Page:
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    • Sprint:
      Sprint to Beta3 Release
    • Release Notes Text:
      Server-side JAX-RS 2.0 Interceptors and Filters are now recognized and included in the JAX-RS Metamodel. Thus, these elements can be validated by the JAX-RS Validator, too.

      Description

      (See JAX-RS 2.0 spec., Chap.6)

      Filters and Interceptors interfaces

      As far as server-side JAX-RS is concerned, 4 types of interceptors should be support in the tooling:

      public interface ContainerRequestFilter {
          void filter(ContainerRequestContext requestContext) throws IOException;
      }
      public interface ContainerResponseFilter {
          void filter(ContainerRequestContext requestContext,
              ContainerResponseContext responseContext) throws IOException;
      }
      
      public interface ReaderInterceptor {
          Object aroundReadFrom(ReaderInterceptorContext context)
      throws java.io.IOException, javax.ws.rs.WebApplicationException;
      
      public interface WriterInterceptor {
          void aroundWriteTo(WriterInterceptorContext context)
              throws java.io.IOException, javax.ws.rs.WebApplicationException;
      

      User-defined Interceptors should implement one or more of those interfaces and should be annotated with @Provider to be automatically discovered. Without such annotation, they should be configured in the Application

      Optionally, user-defined ContainerRequestFilter can also be annotated with @PreMatching to indicate that it should be executed upon receiving a client request but before a resource method is matched

      Binding

      Global binding is the default type of binding. A filter or interceptor that has no annotations is assumed to be bound globally, i.e. it applies to all the resource methods in an application. Like any other provider, a filter or interceptor can be registered manually (e.g., via Application or Configuration) or be discovered automatically. Note that for a filter or interceptor to be automatically discovered it MUST be annotated with @Provider.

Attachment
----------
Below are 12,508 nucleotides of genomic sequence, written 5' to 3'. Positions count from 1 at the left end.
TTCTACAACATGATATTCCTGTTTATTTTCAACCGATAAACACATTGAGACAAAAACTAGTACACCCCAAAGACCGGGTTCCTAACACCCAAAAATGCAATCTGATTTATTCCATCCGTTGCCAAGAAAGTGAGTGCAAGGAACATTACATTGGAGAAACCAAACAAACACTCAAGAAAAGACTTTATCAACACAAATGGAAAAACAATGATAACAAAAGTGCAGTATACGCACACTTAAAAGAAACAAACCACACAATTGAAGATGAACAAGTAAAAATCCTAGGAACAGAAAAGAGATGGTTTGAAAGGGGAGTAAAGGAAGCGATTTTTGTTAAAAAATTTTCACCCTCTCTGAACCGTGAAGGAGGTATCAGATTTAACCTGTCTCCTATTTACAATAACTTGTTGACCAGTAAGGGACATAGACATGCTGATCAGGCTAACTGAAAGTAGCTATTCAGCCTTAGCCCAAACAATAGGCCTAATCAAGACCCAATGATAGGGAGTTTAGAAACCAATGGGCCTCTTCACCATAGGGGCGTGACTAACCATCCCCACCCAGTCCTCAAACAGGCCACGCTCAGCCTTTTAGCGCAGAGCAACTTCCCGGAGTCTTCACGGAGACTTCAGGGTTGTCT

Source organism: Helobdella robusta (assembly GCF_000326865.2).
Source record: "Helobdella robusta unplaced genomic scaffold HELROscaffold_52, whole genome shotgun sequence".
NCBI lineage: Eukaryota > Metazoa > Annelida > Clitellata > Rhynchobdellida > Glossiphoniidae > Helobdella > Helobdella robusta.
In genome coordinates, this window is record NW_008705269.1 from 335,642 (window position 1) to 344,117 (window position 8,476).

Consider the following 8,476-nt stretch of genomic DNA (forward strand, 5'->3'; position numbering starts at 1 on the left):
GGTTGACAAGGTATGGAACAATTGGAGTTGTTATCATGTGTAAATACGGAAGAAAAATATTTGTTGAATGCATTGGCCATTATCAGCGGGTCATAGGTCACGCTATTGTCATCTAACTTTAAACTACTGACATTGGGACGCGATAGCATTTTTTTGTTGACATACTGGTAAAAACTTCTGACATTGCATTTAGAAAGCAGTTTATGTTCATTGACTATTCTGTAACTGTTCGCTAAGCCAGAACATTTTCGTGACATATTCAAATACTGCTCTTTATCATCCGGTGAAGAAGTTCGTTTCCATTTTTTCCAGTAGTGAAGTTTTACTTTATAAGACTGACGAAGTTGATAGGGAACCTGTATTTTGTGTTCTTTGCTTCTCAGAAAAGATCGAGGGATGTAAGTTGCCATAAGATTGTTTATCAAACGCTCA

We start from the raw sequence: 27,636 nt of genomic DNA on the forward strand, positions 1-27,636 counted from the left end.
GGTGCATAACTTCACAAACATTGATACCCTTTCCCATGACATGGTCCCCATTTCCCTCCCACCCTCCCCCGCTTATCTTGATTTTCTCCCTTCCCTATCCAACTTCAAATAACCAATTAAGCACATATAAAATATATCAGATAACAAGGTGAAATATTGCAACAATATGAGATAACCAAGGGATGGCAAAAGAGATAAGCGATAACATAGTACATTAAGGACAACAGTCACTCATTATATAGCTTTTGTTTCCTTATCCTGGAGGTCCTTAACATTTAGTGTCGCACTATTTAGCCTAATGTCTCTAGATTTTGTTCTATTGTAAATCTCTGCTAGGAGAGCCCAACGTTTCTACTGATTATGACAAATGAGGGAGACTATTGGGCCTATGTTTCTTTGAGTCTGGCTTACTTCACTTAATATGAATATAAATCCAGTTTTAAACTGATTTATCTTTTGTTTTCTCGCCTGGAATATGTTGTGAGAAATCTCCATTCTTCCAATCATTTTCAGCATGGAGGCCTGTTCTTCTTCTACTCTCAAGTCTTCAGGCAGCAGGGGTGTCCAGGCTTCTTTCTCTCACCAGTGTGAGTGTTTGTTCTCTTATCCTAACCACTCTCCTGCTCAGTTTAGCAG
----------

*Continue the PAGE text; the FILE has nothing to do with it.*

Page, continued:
A filter or interceptor can be associated with a resource class or method by declaring a new binding annota- tion à la CDI. These annotations are declared using the JAX-RS meta-annotation @NameBinding and are used to decorate both the filter (or interceptor) and the resource method or resource class.

      For example:

      @Provider
      @Logged
      class LoggingFilter implements ContainerRequestFilter,
                                        ContainerResponseFilter {
          ...
      }
      
      @Path("/")
      public class MyResourceClass {
      
          @Logged
          @GET
          @Produces("text/plain")
          @Path("{name}")
          public String hello(@PathParam("name") String name) {
            ...
          }
      }
      
      @NameBinding
      @Target({ ElementType.TYPE, ElementType.METHOD })
      @Retention(value = RetentionPolicy.RUNTIME)
      public @interface Logged { }
      

      In this particular case, the binding annotation should be detected (same way as HTTP Methods) and the tooling should provide a way to navigate between the resource class or resource method and the associated/bound provider.

      Binding annotations can also be applied to resource classes and Application subclasses. Binding annota- tions that decorate resource classes apply to all resource methods defined in them.

      In that case,

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                • Assignee:
                  xcoulon Xavier Coulon
                  Reporter:
                  xcoulon Xavier Coulon
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                  • Created:
                    Updated:
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